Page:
Last week, the Ohio Supreme Court in State v. Baker, reversed the trial and appellate courts' ruling that an unrefrigerated blood sample could not be used against Baker at trial. Baker had been charged with an OVI arising out of an accident that killed a pedestrian. At issue in the Court's decision was whether the state substantially complied with Ohio Administrative Code 3701-53-05(F), requiring blood and urine specimens to be refrigerated when not in transit or under examination.
Last week, Melinda Woodall was indicted on numerous charges including aggravated vehicular homicide and leaving the scene of an accident after she struck and killed Michael Prater who was riding his bike on US 52.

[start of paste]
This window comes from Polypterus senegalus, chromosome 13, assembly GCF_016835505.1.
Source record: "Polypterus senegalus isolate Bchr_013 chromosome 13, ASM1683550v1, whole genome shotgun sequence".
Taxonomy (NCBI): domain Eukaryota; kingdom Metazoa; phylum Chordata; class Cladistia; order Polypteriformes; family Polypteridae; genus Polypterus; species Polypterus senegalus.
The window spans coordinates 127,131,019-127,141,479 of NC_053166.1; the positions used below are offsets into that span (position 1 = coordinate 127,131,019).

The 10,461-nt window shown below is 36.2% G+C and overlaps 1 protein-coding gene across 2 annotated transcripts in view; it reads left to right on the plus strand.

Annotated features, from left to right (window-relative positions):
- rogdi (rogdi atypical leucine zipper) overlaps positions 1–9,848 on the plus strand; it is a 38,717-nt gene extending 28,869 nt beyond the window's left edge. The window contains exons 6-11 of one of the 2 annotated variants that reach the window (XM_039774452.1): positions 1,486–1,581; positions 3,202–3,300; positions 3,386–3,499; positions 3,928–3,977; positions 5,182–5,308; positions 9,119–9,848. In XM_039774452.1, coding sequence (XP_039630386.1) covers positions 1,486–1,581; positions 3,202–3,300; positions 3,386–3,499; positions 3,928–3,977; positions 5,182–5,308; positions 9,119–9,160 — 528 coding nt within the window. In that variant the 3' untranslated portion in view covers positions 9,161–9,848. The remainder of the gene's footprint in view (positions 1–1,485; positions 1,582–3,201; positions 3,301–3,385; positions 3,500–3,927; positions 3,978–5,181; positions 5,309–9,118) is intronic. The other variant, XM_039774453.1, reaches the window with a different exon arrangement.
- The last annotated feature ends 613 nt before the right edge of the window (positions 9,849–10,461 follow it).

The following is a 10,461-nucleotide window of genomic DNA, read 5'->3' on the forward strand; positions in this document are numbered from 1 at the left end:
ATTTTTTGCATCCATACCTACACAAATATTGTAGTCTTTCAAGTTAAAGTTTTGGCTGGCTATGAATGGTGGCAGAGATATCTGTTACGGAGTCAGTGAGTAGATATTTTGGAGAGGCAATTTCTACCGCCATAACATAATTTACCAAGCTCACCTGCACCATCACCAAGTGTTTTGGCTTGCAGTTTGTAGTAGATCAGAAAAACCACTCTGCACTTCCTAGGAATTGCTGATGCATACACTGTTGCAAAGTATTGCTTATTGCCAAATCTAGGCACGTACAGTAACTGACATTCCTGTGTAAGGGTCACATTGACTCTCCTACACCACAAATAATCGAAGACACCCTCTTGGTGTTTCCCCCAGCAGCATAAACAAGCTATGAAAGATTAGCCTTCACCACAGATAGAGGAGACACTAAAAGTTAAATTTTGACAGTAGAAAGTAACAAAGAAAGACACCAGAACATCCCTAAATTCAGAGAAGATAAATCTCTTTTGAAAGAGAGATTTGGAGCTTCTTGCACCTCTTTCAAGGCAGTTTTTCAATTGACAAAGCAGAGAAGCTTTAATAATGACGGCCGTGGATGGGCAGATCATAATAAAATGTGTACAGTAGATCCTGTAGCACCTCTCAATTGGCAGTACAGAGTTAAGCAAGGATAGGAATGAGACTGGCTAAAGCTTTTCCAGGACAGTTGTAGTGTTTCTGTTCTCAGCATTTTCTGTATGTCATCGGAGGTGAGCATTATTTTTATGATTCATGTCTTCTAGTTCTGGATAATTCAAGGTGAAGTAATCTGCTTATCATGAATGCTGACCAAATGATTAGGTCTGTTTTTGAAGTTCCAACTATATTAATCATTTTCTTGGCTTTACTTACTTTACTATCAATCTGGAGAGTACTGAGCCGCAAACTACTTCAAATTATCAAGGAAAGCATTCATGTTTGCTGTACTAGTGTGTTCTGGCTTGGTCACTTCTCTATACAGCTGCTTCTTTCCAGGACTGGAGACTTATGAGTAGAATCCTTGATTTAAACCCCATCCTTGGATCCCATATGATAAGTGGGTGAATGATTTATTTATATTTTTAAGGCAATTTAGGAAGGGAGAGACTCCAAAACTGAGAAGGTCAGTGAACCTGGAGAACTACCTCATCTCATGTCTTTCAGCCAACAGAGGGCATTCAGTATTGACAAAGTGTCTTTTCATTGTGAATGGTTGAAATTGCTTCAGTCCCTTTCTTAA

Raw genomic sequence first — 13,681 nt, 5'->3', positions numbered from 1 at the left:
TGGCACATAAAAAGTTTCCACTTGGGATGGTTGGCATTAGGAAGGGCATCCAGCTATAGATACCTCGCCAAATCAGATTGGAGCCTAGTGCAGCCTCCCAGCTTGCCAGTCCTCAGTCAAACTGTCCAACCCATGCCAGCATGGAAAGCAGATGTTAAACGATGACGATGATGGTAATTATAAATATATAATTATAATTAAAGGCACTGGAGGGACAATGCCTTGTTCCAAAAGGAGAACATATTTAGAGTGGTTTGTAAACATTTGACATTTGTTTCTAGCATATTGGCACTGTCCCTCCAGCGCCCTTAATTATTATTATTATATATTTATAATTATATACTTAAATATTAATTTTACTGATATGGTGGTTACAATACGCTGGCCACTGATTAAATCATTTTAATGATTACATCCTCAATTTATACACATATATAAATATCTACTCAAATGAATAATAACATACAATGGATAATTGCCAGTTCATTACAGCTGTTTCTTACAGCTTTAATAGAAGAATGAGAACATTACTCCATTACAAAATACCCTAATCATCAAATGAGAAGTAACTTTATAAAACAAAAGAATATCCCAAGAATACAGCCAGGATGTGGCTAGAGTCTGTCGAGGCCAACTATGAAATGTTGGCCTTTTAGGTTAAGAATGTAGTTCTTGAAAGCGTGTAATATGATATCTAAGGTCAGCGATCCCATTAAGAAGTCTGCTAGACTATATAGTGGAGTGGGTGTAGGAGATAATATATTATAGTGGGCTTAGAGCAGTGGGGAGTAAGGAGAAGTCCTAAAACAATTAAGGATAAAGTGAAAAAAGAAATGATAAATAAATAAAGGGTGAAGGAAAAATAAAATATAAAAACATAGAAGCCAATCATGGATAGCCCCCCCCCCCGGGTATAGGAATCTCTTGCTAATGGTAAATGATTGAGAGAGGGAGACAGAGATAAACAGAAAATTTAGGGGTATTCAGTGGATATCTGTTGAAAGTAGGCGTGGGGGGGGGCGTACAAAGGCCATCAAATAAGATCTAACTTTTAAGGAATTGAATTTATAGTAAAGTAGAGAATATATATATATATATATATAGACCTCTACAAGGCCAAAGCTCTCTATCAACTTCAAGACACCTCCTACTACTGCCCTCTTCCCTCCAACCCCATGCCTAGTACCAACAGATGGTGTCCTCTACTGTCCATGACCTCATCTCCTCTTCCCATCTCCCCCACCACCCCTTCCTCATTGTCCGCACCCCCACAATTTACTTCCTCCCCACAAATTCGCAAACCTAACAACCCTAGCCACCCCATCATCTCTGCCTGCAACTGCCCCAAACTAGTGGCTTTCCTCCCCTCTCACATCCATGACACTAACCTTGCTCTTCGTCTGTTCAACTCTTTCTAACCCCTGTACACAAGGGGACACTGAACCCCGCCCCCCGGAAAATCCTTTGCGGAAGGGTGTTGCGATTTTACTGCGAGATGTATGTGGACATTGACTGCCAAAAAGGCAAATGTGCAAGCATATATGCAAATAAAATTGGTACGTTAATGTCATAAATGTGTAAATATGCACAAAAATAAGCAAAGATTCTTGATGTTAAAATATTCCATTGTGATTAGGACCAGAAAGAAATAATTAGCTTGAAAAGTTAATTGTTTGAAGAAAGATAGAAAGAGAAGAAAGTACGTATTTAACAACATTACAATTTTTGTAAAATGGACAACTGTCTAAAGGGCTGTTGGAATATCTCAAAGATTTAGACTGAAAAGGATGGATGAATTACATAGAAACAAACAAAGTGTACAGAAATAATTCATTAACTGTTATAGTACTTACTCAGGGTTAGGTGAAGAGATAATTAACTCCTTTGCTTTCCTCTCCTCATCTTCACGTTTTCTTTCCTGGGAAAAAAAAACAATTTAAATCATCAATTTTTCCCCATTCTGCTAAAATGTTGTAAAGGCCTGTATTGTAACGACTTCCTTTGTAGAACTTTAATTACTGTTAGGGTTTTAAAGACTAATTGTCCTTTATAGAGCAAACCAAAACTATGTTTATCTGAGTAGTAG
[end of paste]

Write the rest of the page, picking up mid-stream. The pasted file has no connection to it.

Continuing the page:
The predominant objective for most people who face a criminal charge is to prevent a conviction. Given that dismissals are highly uncommon in criminal cases and jury verdicts are uncertain, delayed adjudication programs such as diversion are an excellent way to resolve a criminal case and prevent a criminal conviction.
The Ohio Revised Code provides people charged with specific offenses the option to receive assistance and/or treatment in order avoid a felony conviction. Intervention in lieu of conviction ("ILC") is available in certain cases where the offender's drug or alcohol usage or mental illness was a factor leading to his or her criminal offense. ILC is not designed as punishment, but instead is an opportunity for certain offenders to address the underlying issues that contributed to their criminal charges.